Inspiration: From Law to the Spirit, Galatians 5:1-26

Dear Inspiration Seekers,

Paul writes the famous lines about “Fruit of the Spirit” in Galatians chapter 5.  This is preceded by the acts of sin, for contrast.  “The acts of the sinful nature are obvious: sexual immorality, impurity and debauchery; idolatry and witchcraft; hatred, discord, jealousy, fits of rage, selfish ambition, dissensions, factions, and envy; drunkenness, orgies, and the like.”  (5:19 – 20, NIV) I guess even that list is not comprehensive, “and the like”.  Compare those to “But the fruit of the Spirit is love, joy, peace, patience, kindness, goodness, faithfulness, gentleness and self control.”  (5:22 – 23) which Paul quickly follows with “Against such things there is no law.” (5:23).  The contrast that stood out to me in this reading, is not just the list, but the final concepts of “self-control” vs “the law”.The other contrast is that most of the sins are “acts”, while most of the “fruit” is “attitude”.  Acts need sanctions, external controls, to limit them.  Therefore, the law imposes limits on these behaviors.  Sexual immorality would be constrained by the law to sexual expression with one’s marriage.  Idolatry would be constrained to worship and rituals of correct religion.  Hatred, etc. would be constrained by compromise and cooperation with antagonistic parties.  Drunkenness would be constrained by advertising advocating “Drink Responsibly”.  Hmmm, I wonder if our politicians are reading this…

Self-control, on the other hand, is a different concept.  Rather than an external constraint, as in the law, the locus of control is internal.  By voluntarily directing one’s freedom toward righteous acts, one might achieve the attitudes Paul describes.  Paul does not list a do-gooders set of “righteous acts”.  He does not say attend church twice a week, volunteer at the food bank, pay your taxes (and be sure to get credit for all our charitable contributions on Schedule A), arrive at work on time and be productive, spend time with your children, plant a garden and orchard, drive your neighbor to a doctor’s appointment.  No, the closest he comes to this is to quote Leviticus 19:18 “Love your neighbor as yourself” (5:14).  Freedom allows us to do many good things from many good options.  The fruit is not the act, but the state of being that occurs because we chose good through self-control.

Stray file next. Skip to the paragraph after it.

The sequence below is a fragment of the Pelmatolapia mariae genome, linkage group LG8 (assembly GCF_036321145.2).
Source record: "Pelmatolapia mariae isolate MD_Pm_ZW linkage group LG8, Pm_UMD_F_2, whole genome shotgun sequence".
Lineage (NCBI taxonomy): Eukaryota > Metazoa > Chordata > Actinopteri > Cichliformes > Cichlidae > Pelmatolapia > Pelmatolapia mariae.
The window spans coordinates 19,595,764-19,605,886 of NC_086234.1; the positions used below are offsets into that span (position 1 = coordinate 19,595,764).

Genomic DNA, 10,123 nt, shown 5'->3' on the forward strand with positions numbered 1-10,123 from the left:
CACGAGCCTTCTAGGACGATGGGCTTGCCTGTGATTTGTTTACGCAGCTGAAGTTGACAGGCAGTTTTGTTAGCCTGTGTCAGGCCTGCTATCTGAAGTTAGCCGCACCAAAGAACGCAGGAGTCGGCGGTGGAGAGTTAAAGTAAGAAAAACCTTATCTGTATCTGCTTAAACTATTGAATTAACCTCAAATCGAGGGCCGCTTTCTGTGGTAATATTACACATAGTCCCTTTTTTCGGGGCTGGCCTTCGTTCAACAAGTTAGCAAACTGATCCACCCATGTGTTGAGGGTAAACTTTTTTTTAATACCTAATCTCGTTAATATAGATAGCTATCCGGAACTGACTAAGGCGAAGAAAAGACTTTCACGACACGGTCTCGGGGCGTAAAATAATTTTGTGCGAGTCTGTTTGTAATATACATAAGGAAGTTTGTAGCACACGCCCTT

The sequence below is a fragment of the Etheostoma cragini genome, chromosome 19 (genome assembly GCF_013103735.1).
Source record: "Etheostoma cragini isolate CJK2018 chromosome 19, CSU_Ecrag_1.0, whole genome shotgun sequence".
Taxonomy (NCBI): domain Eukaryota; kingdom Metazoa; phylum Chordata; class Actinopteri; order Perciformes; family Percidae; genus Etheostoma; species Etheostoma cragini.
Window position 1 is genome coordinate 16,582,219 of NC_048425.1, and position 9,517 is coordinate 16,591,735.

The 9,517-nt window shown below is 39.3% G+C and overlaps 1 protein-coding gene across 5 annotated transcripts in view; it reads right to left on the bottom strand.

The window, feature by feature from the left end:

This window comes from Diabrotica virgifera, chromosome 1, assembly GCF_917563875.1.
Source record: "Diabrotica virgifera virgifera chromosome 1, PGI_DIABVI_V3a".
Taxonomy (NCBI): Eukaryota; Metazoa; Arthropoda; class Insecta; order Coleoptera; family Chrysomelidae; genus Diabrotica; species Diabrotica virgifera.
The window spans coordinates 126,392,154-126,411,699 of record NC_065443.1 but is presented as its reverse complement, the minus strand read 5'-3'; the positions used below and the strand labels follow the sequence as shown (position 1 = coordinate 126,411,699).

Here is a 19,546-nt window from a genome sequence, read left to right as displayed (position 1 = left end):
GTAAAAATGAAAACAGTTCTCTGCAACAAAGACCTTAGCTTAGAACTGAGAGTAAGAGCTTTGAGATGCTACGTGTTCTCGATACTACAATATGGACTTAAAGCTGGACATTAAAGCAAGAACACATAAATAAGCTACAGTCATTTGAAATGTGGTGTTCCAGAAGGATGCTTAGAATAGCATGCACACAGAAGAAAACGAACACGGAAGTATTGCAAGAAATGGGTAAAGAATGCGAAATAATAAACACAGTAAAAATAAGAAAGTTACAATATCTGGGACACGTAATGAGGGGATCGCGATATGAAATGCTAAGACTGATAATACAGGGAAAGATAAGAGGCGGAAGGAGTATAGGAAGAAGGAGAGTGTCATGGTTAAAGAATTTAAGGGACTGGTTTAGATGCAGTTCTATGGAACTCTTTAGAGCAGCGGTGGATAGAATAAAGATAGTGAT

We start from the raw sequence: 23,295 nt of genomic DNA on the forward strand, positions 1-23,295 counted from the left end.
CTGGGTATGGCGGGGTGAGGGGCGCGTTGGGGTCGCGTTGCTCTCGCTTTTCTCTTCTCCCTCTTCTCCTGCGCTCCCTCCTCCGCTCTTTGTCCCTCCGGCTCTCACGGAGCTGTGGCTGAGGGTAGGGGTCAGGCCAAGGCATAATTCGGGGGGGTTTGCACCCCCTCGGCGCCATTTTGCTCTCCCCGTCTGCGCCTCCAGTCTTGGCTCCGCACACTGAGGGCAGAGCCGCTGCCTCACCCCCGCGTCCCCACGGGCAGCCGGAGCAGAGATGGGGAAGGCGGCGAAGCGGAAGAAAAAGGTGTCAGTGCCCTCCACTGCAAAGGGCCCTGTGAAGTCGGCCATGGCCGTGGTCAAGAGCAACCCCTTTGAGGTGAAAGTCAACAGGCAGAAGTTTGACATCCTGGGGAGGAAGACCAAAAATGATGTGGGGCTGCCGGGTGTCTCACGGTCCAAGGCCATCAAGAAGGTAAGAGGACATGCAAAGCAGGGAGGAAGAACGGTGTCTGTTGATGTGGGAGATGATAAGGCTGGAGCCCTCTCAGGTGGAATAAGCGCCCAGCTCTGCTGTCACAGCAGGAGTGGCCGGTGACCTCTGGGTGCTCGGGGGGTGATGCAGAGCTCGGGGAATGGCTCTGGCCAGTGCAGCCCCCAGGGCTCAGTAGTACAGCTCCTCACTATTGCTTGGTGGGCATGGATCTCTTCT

Until next time, Inspiration Seekers.

Hey, I think I set a record for brevity.  Maybe I applied some self-control! 🙂

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About hermitsdoor

Up here in the mountains, we have a saying, "You can't get there from here", which really means "We wouldn't go the trouble to do that". Another concept is that "If you don't know, we ain't telling." For the rest, you'll have to read between the lines.
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2 Responses to Inspiration: From Law to the Spirit, Galatians 5:1-26

  1. The Vicar says:

    Interesting insight on Paul’s noting both our sin nature, and the fruits of the Spirit: “most of the sins are “acts”, while most of the “fruit” is “attitude””. As I reflect on this, what comes to mind is that “acts” can be covered up, manipulated, and spun. “Attitudes” are determined less by the person and more by others observations of the attitudes (fruit). If I claim to be an apple tree full of sweet fruit, but others through their experiences and observations see me as a grapefruit with large bitter fruit, I think that the receiver has a clearer picture than the sender.

    Jesus notes the importance of good fruit (Matthew 12:33-35), “Make a tree good and its fruit will be good, or make a tree bad and its fruit will be bad, for a tree is recognized by its fruit. You brood of vipers, how can you who are evil say anything good? For out of the overflow of the heart the mouth speaks. The good man brings good things out of the good stored up in him, and the evil man brings evil things out of the evil stored up in him.

    Sounds like a “preserving the harvest” metaphor.

  2. CLL says:

    Good analysis of Galatians 5. As Paul writes, the fruit of the spirit is the result of the Holy Spirit living within a human being, and the Holy Spirit comes into a life when that person receives Jesus Christ as his “savior”, since people are not able to save themselves. Christians do not always follow the Holy Spirit’s leading, and that results in sin, but we can have our sins forgiven. The real key is having Christ as Savior.
    Vicar’s Dad

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